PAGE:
The goal with any piece of content is to make it readable and navigable for both users and search engines. One tool you can utilise to for this is the HTML Anchor (or <a>) Tag. This allows you to ‘hyperlink’ to other pieces of content within your site or on the same page. By adding carefully crafted links your site will be more relevant which improves user satisfaction and can lead to better rankings. Here’s how:
One of the best ways to make the text on your web page more valuable is to link to other pages on your site that add value. For example, if you are on the SISTRIX homepage, an example of in-content linking would be to link you to our blog. Relevant links add value, act as a CTA and also keep the user on your property.
A top tip is to ensure the link makes use of anchor text, which is when you link to a page using a word of the same name, as we have done in the above ‘blog’ example. From an SEO perspective, this also tells Google you are using relevant link content and helps their algorithm make better sense of your pages.
What Is An Anchor Tag?
An anchor tag is an HTML tag that is used to define visible words within a text that can be clicked on. These words (hyperlinks) usually refer to further information on the web. Search engines use anchor tags to determine the subject matter of the linked target.
Anchor tags are typically used to link to other pages (or documents.) However, it is also possible to use anchor tags to direct users to another section of the same page. This is known as internal links, jump links, in-page or on-page linking.
Generally, If an anchor tag has not been clicked, the text that makes up the hyperlink will appear as blue. Once clicked, this changes to purple. This method helps identify pages the user has visited before, which may be of use to them. Default colours, or styles, can be changed though.
Anchor Tag Example
An anchor tag consists of a name attribute, target attribute and title attribute, like so:
<a href=“https://www.sixtrix.com”>My sample page</a>
HREF stands for ‘Hypertext REFerence’ and is a common sight within the HTML construction of an anchor tag.
The HREF attribute of an anchor tag is considered the most important because it specifies the URL to which the tag will link to. There are some instances where an HREF is not used, though this is rare. HREF is required when an anchor tag needs to be a hyperlink.
As mentioned, anchor tags can be used to allow users to jump to a particular part of the page. The name attribute is responsible for this action. An example would be ‘<a name=”top”></a>’, which could be used at the bottom of the page like this: <a href=”#top”>Go to top</a> , would allow users to jump back to the top without having to scroll.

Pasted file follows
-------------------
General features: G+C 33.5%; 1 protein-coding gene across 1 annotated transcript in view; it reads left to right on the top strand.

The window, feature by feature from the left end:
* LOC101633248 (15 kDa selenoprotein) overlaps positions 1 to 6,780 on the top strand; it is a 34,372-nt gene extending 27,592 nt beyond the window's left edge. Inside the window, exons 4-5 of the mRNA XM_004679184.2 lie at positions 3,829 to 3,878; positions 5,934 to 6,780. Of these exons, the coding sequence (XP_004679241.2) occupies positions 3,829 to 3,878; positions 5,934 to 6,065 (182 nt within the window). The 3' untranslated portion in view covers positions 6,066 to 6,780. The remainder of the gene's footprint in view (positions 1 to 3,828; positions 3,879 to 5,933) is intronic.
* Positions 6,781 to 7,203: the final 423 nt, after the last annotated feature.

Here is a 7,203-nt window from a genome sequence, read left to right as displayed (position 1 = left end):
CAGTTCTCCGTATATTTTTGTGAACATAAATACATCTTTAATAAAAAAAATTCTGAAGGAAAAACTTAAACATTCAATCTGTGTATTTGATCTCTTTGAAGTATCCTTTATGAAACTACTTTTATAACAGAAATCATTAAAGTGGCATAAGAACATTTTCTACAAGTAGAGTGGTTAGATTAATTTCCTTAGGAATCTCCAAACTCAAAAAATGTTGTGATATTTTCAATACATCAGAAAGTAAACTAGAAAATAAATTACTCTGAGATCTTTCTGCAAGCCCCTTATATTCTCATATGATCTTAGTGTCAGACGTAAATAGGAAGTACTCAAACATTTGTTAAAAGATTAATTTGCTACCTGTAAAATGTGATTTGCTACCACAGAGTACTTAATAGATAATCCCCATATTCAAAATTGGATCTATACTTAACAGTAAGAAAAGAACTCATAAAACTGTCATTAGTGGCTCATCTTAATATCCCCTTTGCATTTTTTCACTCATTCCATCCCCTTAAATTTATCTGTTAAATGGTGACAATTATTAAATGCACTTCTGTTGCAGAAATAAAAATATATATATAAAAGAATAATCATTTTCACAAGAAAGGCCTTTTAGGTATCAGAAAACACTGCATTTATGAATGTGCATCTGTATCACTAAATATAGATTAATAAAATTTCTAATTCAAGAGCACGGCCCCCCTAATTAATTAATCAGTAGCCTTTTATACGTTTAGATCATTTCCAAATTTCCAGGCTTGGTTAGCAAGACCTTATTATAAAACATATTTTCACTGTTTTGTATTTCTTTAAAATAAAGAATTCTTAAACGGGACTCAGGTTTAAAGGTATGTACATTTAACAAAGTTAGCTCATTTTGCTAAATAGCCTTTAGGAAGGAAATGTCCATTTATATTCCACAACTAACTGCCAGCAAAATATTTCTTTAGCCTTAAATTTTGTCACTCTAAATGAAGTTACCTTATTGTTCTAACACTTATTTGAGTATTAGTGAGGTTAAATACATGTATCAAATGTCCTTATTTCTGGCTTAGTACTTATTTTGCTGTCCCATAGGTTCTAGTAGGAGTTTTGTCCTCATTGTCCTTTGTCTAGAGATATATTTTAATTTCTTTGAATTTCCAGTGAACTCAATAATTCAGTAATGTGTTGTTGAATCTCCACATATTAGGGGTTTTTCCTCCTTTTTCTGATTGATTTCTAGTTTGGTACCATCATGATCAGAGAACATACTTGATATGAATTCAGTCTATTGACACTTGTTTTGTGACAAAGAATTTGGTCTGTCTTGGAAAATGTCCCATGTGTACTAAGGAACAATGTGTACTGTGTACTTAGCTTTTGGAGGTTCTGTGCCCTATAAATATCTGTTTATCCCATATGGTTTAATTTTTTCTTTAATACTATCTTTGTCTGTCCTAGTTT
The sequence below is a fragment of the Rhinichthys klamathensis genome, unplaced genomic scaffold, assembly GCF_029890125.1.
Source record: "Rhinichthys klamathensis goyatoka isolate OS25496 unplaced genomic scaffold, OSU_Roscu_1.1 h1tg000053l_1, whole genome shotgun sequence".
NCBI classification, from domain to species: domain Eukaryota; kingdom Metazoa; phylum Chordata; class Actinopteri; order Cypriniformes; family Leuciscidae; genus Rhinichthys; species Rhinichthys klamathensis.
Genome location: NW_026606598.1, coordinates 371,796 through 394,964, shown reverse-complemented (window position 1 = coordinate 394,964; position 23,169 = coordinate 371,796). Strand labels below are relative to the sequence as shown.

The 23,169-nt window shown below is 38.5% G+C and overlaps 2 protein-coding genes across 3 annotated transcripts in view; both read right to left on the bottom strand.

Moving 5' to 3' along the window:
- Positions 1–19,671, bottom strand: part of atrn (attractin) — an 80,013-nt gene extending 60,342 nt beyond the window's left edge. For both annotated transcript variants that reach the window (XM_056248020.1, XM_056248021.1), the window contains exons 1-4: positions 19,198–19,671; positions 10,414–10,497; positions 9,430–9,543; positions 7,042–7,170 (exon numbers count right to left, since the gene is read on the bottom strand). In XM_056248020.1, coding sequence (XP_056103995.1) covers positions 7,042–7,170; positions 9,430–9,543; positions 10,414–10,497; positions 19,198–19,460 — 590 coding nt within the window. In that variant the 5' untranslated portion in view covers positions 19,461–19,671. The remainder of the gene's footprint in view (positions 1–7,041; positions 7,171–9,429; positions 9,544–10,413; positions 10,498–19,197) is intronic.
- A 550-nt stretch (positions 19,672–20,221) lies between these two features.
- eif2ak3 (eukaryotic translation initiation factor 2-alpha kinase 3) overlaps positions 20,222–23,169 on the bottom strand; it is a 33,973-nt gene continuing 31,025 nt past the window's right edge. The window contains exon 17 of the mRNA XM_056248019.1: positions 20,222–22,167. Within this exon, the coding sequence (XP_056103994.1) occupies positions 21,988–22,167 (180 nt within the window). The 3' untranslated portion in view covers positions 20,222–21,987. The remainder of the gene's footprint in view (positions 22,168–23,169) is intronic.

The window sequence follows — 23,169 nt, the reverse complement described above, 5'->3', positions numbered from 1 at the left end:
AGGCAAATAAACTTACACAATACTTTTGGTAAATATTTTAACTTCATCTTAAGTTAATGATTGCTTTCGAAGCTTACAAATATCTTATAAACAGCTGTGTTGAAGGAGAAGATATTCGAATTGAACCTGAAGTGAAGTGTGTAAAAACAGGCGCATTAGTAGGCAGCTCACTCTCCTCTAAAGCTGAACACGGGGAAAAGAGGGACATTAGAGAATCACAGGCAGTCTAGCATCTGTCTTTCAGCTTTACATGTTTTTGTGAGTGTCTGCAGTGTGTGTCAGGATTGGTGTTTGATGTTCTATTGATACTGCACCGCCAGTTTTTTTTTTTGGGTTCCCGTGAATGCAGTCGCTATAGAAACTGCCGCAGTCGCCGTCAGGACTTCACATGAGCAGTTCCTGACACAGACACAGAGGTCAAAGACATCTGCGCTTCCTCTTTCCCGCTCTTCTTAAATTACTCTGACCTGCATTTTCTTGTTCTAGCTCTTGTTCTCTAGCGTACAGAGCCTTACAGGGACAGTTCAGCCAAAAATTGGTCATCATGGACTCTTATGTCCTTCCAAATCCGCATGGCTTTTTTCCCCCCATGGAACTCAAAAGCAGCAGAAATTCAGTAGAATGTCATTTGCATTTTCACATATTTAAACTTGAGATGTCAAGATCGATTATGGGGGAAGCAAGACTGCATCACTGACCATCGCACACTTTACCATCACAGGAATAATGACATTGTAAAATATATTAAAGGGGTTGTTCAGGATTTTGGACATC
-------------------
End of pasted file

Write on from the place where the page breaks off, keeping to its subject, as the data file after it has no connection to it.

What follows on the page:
All that’s required to allow the name attribute to work is to use a hashtag, such as ‘#Pricing’ within the tag. It can be implemented easily on WordPress by simply adding an achor to a location within the text and adding a hyperlink within the text editor that points to this link.
The target attribute specifies where to load the linked document. There are 5 values that the target attribute can take. The most common is ‘_blank’ which loads the result in a new tab or window.
When using an anchor tag, you will often link within the page itself. However, sometimes, you may want to load the link in a new tab. If linking off-site, then opening the link in a new tab is preferred because clicking the link won’t automatically make the user exit your website.
The title attribute gives users a clearer picture of where they will be directed to when they click on a link. All the user needs to do is hover the mouse over the link, and they will see a link reference or even an image which will give a brief description of what to expect.
If you want to make your website more user friendly, then the title attribute is extremely useful for this. That’s because if users can see where they will be taken to before they click the link, this will avoid them clicking on the wrong page, which would disrupt the user experience.
The Benefits Of Anchor Tags
Websites often contain lots of information on any given page, meaning your users may have to scroll endlessly to find what they are looking for. Anchor tags simplify the user journey, taking them directly to where they need to be just by clicking a link.
In some cases, anchor tags can be identified by search engines too. This technique is useful if you are publishing anything with a large table of contents or a tutorial. Such content will have various headers that fall under the umbrella term of your main keywords, making anchor tags another way to make use of the possible SEO value.
Google’s Scroll To Text Fragment
Linking to other pages is integral to SEO. However, when you do so it will take the user to the top of the page. What if the information you want the user to see is near the bottom of the page?
Google has recently developed a system to overcome this problem, known as scroll to text fragment.
The feature allows a user or author to link to a specific portion of a page. How it works is that you add a snippet to the URL, which will direct the link not only to the page but to a specific section of it. The word will also be highlighted as if you’d pressed Ctrl+F to search the page.
So, for example, ‘https://www.sistrix.com/#:~:text=SEO’ would take you to the first mention of ‘SEO’ on our homepage. The same tactic can be applied for anything you wish to highlight within the link so that your users are directed straight to the section you want them to be at.
To Sum Up
When creating any piece of content, it’s always worthwhile adding value in the form of anchor tags and in-content linking. Both practices are relatively simple to master and will ensure your users get the most out of your content. Plus, it will give more information to search engines about the content on your website too.